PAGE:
You can find all the settings that you might want to look up, such as Always On or which server farm it is connected to.

The find

I found this article from Microsoft, which I recommend, but at the same time it should not have to exists. It addresses all kinds of issues you can encounter when using Azure Functions 4.

The solution

You need to tell Azure what version of dotnet you are using. This only needs to be done when using version 4 and .net 6.
Add this setting to your Bicep:

properties: {
     siteConfig: {
         netFrameworkVersion: 'v6.0'

Then redeploy and the error message dissappears.

The grief

Now the pitfall part is that if you look into the JSON view of the Function and try to find that setting … it is null. Even after your redeploy.

So, how are we supposed to know that needs to be set?

Boo! Boo I say.

Custom domain for a static webapp using Bicep

Bicep and static web apps

In my experience, static web apps is almost too easy. Setting up one is really easy and deploying code is only one single step! This too easy approach is found in setting up custom domains.

There is a really good and easy to follow article in the official docs. There is even a video showing you the process. It does not, however, show you how to do it using Bicep.

My Bicep for provisioning the static app

Here is the Bicep I use to provision a new staticweb app:

var webappName = 'Identifier-${env}-stapp'

resource staticwebApplication 'Microsoft.Web/staticSites@2021-03-01' = {
  name: webappName
  location: location
    allowConfigFileUpdates: true
  sku: {
    tier: 'Free'
    name: 'Free'

  tags: resourceGroup().tags

How to add a custom domain using Bicep

The steps for adding a custom domain are outlined in the documentation linked above, but the steps are these:

  1. Find your static web app’s autogenerated URL.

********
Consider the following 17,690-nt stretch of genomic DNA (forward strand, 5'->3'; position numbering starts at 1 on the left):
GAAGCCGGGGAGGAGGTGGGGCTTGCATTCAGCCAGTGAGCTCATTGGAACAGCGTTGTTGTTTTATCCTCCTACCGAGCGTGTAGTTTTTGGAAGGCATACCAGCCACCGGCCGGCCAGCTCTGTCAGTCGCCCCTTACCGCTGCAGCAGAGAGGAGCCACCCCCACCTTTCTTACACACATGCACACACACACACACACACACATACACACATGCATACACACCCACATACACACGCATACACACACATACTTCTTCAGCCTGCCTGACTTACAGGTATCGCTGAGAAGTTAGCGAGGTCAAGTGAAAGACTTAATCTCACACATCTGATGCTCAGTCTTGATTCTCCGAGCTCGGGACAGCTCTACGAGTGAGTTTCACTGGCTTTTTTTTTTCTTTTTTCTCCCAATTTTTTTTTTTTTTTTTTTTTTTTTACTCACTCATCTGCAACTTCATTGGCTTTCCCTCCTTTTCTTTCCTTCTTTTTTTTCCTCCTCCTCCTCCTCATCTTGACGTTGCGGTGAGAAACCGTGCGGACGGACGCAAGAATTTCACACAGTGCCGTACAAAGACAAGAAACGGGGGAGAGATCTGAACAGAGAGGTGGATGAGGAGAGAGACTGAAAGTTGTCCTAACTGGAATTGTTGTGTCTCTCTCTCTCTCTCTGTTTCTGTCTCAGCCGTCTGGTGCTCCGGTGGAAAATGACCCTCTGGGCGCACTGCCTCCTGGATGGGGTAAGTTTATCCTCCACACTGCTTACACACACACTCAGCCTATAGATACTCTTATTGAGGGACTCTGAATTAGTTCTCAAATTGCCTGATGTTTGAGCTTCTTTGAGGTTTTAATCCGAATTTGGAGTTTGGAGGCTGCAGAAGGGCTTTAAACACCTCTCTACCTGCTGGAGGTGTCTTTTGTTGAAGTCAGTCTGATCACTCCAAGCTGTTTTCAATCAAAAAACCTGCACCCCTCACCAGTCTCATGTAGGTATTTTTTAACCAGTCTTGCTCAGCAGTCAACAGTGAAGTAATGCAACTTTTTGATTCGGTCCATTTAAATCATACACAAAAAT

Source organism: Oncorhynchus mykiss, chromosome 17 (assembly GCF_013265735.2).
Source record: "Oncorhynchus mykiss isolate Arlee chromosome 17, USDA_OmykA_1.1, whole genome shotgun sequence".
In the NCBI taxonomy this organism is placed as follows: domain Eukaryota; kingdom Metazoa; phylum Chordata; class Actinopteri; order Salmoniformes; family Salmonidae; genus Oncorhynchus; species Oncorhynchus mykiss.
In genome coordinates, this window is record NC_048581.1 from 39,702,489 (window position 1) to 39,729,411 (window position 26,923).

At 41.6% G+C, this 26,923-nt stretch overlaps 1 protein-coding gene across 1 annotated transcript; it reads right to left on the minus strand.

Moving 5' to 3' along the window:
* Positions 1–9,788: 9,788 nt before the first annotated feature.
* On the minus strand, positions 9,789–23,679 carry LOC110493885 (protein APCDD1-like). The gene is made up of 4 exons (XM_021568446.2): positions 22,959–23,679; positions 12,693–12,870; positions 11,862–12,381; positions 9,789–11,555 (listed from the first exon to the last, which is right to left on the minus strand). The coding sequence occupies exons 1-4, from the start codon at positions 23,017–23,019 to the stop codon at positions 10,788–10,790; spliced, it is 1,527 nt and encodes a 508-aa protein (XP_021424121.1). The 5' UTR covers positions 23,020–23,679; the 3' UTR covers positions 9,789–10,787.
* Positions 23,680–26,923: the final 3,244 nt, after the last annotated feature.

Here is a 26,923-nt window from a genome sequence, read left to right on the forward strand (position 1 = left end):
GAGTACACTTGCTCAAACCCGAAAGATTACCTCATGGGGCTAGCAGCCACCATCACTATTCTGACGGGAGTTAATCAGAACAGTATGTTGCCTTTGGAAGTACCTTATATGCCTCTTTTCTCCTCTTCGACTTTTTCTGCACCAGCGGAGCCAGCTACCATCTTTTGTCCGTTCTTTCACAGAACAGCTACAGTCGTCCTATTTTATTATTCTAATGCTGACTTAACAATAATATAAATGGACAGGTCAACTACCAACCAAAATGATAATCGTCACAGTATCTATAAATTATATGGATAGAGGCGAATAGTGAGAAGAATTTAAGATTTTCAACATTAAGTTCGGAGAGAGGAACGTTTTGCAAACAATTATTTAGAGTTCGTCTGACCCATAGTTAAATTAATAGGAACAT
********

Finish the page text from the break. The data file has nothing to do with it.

2. Update your DNS with a CNAME-record pointing your domain to that autogenerated URL.
  3. Update the Custom Domain setting. (Run the Bicep update)

Step 1 and 2 has to be done before running the Bicep update.

The Bicep

The official documentation is very limited I am sorry to say. That is the reason I wrote this post.

Here is my Bicep for setting a custom domain:

var domain = {
  PROD: {
    fqdn: ''
  TEST: {
    fqdn: ''
  DEV: {
    fqdn: ''

resource staticwebApplicationDomain 'Microsoft.Web/staticSites/customDomains@2022-03-01' = {
  name: domain[env].fqdn
  parent: staticwebApplication

A couple of things to point out.

  • The parent is the static web app created above.
  • You do not need to add your SSL-cert, Azure takes care of that for you. Almost too simple.
  • The name is the domain you need to add.
  • Adding the domain takes about 10-15 minutes. So don’t give up.

Configuring Network settings for PostgreSQL using Bicep

At work I always get new Azure Services to deploy and I always use Bicep. Here is how to manage network settings for PostgrSQL flexible server. This is the service one, not the “run on a Linux VM one”. ALWAYS use the service flavor.

Basic PostgreSQL bicep

Getting the Bicep from an existing Azure resource is super simple. Use VS code and the Command Palette (Ctrl+Shift P) and type Bicep: Insert Resource. Bom! There is your Bicep code and to understand it, here is the documentation reference.

Network settings

These are not found in the export and you have to add them manually (not great), but that is because it is a subtype. It is a separate type but can only exist when connected to another type. The definition is not hard to find:

resource symbolicname 'Microsoft.DBforPostgreSQL/flexibleServers/firewallRules@2022-01-20-preview' = {
  name: 'string'
  parent: resourceSymbolicName
  properties: {